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King County Housing Authority
King County Housing Authority finishes $2M ARRA project at Southridge House in Federal Way
Community celebration to be held on Oct. 15
Congressman Adam Smith, Federal Way Mayor Linda Kochmar, and King County Housing Authority staff will gather with residents of Southridge House on October 15 to celebrate the completion of $2 million in improvements to this 80-unit public housing complex for seniors and people with disabilities in Federal Way.
Funding for the project was awarded to KCHA in April 2009 as part of the American Recovery and Reinvestment Act (ARRA). The money is part of a $4 billion boost for housing authorities nationwide to preserve and enhance the country’s public housing stock.
“In addition to providing low-income families, the elderly, and persons with disabilities with a quality and safe place to live, this important investment in public housing has also created jobs and helped our local economy” said Congressman Adam Smith. “This project is a win for Federal Way and a win for Southridge House.”
Southridge House, which was built in 1970, was in need of major building envelope work. Due to the porosity of the building’s brick exterior, moisture had migrated through the masonry to the structural rebar, causing corrosion. To preserve the integrity of the building, the exterior was sealed with a weather-resistant barrier and wrapped with a layer of rigid insulation, which was then covered with Hardie Board™ fiber cement siding as part of a rain screen system. The installation of new energy-efficient windows completed the improvements to the building envelope. In addition to preserving a vital affordable housing resource, the completed building façade looks more cheerful, attractive, and modern than the utilitarian brick it overlaid. As part of this project, six units at Southridge House are also being converted to full Uniform Federal Accessibility Standards (UFAS) with modifications to bathrooms, kitchens, and living areas. This will enable disabled residents in wheelchairs and with mobility impairments to continue to live in their communities. The work will be finished in December 2010.
“We are committed to providing well-run housing that works well with the surrounding neighborhood and to maintaining the highest possible standards of safety and well-being for our community’s seniors and persons with disabilities,” said Stephen Norman, executive director of the King County Housing Authority. “Thanks to the ARRA funds we were able to get construction workers off the unemployment rolls, while at the same time extending the useful life of this critical affordable housing, reducing the costs its operation, and improving the quality of life for residents.”
Esther Stauffer, who has lived at Southridge House for 25 years, is pleased with the result. “The Housing Authority made a lot of really good improvements,” said the 90-year old Stauffer. “I especially like the new windows. The alcove window makes my living room feel so much bigger and lighter. And the way the outside was done is a lot prettier. It’s bright — but it’s what we needed and I think it’s really nice.”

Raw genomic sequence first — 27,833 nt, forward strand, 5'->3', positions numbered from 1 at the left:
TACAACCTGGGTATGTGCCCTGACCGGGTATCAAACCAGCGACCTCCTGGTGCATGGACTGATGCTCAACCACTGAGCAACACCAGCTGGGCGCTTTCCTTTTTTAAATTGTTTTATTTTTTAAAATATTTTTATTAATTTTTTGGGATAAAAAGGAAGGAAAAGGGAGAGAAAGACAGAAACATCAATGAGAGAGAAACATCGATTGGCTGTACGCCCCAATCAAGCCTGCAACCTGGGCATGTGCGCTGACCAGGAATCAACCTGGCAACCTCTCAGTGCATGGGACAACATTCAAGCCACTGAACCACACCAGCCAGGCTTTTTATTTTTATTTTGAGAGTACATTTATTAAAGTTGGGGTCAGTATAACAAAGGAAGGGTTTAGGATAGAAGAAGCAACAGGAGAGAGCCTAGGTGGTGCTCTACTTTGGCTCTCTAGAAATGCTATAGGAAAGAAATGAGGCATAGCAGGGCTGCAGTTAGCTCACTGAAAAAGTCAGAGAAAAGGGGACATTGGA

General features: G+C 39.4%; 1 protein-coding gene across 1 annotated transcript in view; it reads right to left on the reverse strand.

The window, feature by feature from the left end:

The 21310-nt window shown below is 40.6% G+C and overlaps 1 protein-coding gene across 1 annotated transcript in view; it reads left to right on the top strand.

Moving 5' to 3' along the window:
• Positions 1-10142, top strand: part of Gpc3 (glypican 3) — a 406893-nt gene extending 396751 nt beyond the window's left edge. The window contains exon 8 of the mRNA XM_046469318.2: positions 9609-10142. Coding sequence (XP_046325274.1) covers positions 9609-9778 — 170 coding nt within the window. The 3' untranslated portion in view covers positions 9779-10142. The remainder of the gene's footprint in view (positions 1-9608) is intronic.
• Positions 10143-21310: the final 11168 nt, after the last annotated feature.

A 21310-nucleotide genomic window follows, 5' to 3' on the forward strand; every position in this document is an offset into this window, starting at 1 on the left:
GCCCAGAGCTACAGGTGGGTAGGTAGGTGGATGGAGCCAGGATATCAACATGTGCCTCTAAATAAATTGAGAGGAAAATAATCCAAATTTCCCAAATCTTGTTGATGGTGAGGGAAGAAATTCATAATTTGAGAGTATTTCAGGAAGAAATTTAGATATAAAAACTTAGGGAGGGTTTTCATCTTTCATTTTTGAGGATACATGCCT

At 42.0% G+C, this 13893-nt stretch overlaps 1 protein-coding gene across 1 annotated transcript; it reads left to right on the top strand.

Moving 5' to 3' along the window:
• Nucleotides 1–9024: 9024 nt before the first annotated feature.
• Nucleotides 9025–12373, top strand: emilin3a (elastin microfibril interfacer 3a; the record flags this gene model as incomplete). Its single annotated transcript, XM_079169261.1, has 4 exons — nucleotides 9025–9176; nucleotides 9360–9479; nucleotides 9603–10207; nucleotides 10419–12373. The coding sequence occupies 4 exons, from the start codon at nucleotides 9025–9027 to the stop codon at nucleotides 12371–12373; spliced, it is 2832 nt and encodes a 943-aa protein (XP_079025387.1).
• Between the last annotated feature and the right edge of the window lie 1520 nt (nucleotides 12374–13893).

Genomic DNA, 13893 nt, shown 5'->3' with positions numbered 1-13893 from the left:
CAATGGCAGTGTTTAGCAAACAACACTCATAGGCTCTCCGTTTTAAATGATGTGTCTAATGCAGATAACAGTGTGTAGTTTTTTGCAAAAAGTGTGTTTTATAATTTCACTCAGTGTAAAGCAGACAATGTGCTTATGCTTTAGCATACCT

Federal Way Mayor Linda Kochmar agrees. “This project is successful on a number of fronts: Southridge House residents get a more attractive and energy-efficient place to live; dozens of jobs were preserved as a result, and the local economy has gotten a shot in the arm from the purchases of goods and services procured by the workers on the project,” said Mayor Kochmar.
The initiative helped offset declining investment in the region due to the recession. A study by the Econsult Corporation has measured the economic impact of these kinds of projects. It showed that every dollar invested in public housing repairs generated $2.12 in economic return through job creation, spending by vendors and suppliers, purchases of goods and services, and consumer spending by workers.
Mike Ducey, president of W.G. Clark Construction Co., the general contractor for the project, experienced this firsthand. “This project has helped us through a significant downturn in the construction market,” said Ducey. “During the past couple of years, our overall number of employees has shrunk by nearly two-thirds. This project allowed us to retain employees who otherwise would have been laid off.” Ducey also noted that because this project was initiated during the low point in the economy, the pricing for the work was highly competitive. “KCHA got a very good value for the project,” Ducey added.
Architectural services were provided by ARC Architects. The electrical contractor was Active Engineering, L.A. Olsen Construction, Inc. installed the siding, and the stucco contractor was J.J. Jefferson. Centennial Moisture Control, Inc. installed the weather resistant barrier, and Picture Perfect Painting was the painting contractor. Windows were supplied by Milgard Manufacturing, Inc. More than 40 workers from a variety of trades were employed on the project. Work was completed in September, three months ahead of schedule. RAFN Company is overseeing the handicapped unit conversions, which started in late September. SKHS Architects is providing design services.
In 2009, KCHA received $23.5 million in American Recovery and Reinvestment Act funds. These funds have enabled KCHA to swiftly and strategically tackle a backlog of deferred capital repairs and make energy-efficiency improvements to its public housing. By the time KCHA completes all of its ARRA projects, the agency will have employed more than 800 workers in a variety of trades and improved about 1,800 housing units.
The open house is scheduled for 11 a.m. on Friday, Oct. 15 in the community room at Southridge House. Southridge House is located at 30838 14th Ave. South in Federal Way.